The fascinating aspect of fairy tales is that their morality may not agree with ours although it may follow reality more than most popular fiction. For instance, good and bad alike weave webs of deceit. While some bad people receive their comeuppance, many do not, and the reader is essentially told, "That's the way of life."
Although most parents likely teach their children that lying is wrong, deceit is everywhere in fairy tales, both for and against the protagonist. Cinderella's step-sisters cut their feet to fit into the glass slipper. The wolf dresses as grandmother to eat Little Red Riding Hood. The Brave Little Tailor deceives evil giants and kings. The animals Bremen town musicians deceive the thieves. Hansel and Gretel deceive their parents and the witch. In fact, it’s rare that someone isn’t deceiving someone else in fairy tales.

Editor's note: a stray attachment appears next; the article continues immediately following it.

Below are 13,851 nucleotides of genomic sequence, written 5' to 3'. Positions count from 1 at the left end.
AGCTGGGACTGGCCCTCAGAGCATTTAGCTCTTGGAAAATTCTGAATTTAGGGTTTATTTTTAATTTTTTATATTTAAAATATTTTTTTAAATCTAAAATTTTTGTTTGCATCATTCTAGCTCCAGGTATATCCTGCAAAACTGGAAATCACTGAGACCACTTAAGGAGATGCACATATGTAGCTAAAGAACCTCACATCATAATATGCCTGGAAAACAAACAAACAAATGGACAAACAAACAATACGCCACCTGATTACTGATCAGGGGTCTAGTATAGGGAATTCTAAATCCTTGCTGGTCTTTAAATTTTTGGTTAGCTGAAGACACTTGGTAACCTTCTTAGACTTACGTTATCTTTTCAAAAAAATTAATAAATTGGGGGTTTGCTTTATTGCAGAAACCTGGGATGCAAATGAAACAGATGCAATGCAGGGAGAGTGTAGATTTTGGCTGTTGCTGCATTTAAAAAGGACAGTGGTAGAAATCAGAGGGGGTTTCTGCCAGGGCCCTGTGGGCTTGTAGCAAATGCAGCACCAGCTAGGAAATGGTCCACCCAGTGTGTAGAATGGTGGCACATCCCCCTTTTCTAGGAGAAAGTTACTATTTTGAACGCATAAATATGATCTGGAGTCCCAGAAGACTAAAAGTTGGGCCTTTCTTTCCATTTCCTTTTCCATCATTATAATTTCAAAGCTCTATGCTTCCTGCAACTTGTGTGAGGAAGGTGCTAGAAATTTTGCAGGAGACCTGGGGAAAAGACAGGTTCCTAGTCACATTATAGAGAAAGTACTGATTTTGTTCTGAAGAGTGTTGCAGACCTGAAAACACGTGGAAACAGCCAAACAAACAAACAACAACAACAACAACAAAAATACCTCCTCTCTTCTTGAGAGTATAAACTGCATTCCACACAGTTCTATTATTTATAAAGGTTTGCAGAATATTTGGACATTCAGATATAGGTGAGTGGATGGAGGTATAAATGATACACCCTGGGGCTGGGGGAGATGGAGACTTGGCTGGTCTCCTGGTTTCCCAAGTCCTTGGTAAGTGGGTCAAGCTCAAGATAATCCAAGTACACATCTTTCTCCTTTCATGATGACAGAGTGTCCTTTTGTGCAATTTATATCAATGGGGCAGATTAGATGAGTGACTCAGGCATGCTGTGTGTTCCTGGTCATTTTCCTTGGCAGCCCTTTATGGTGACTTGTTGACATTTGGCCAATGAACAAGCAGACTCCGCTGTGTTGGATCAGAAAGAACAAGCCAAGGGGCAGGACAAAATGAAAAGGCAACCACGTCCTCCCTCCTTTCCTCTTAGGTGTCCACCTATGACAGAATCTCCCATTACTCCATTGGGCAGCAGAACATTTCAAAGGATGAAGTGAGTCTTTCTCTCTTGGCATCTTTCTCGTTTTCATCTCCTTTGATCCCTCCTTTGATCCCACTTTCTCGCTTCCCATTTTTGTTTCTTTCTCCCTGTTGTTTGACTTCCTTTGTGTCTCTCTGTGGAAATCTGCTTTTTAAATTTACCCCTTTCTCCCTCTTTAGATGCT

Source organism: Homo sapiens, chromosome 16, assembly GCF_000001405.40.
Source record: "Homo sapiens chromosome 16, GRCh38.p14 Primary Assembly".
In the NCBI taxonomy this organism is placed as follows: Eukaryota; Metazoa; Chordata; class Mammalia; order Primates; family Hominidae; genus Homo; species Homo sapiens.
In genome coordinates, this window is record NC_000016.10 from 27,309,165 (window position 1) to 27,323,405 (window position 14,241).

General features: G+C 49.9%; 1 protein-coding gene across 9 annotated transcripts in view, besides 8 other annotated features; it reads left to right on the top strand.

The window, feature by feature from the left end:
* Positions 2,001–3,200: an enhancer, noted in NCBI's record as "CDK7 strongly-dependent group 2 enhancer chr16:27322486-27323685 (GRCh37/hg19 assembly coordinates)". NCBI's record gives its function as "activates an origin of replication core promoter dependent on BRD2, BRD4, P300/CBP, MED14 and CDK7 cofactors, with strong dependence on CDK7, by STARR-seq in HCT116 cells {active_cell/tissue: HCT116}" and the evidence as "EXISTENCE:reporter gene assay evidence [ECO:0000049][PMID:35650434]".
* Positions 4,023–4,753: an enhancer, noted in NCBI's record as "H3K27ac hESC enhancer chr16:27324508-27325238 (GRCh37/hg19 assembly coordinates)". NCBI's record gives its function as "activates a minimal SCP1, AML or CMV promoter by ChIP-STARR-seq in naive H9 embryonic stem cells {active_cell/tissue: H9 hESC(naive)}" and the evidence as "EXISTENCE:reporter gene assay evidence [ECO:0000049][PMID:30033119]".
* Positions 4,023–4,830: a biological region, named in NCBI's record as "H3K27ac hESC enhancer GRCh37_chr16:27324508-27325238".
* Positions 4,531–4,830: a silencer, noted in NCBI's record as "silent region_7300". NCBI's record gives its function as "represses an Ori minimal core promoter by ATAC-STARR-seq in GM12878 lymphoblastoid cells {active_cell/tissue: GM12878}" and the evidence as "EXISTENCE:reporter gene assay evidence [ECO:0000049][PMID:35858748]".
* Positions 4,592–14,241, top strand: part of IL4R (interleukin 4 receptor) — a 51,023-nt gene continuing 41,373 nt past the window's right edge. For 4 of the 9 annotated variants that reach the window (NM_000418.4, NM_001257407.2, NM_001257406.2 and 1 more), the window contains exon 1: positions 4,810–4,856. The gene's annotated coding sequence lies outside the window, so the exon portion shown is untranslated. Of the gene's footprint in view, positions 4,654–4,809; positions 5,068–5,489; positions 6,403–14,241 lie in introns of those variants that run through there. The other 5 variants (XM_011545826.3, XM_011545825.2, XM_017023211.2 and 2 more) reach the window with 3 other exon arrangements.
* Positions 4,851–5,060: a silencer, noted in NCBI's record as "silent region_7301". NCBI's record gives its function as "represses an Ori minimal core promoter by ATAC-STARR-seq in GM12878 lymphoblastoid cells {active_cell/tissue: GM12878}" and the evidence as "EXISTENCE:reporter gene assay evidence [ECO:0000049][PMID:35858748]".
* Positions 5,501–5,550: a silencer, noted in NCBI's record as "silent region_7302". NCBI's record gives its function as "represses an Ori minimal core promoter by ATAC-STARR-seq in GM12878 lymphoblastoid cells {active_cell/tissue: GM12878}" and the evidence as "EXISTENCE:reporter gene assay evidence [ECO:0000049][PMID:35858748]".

Evil isn’t necessarily rewarded with punishment. In “Rumpelstiltskin,” the father lied to the king about his daughter’s abilities but nothing happens to him. The cat who ate the fat not only deceives the hard-working mouse but also eats her (“Verily, that is the way of the world.”). The miller aids and abets the wolf’s trickery to look like the goat kids’ mother (“Truly men are like that.”). The king pretends to be a merchant and sails away with the queen to marry her. The king, who planned to kill his twelve boys if he had a girl, is not repaid.
These instances of dubious morality surprise us because we assume we inherited morality from our ancestors. In Fairy Tales from the Brothers Grimm, Philip Pullman has harsh words for the father’s lack of ill fate in the "The Girl with No Hands." Pullman is unlikely to be the first or the last, but the authors of fairy tales (see quotes) may prepare the young for the injustices of the adult world.
Pullman, Philip. Fairy Tales from the Brothers Grimm. New York: Viking Adult, 2012. Print.
Grimm, Jacob; Grimm, Wilhelm. Household Tales by Brothers Grimm. Duke Classics, 2013. Kindle edition.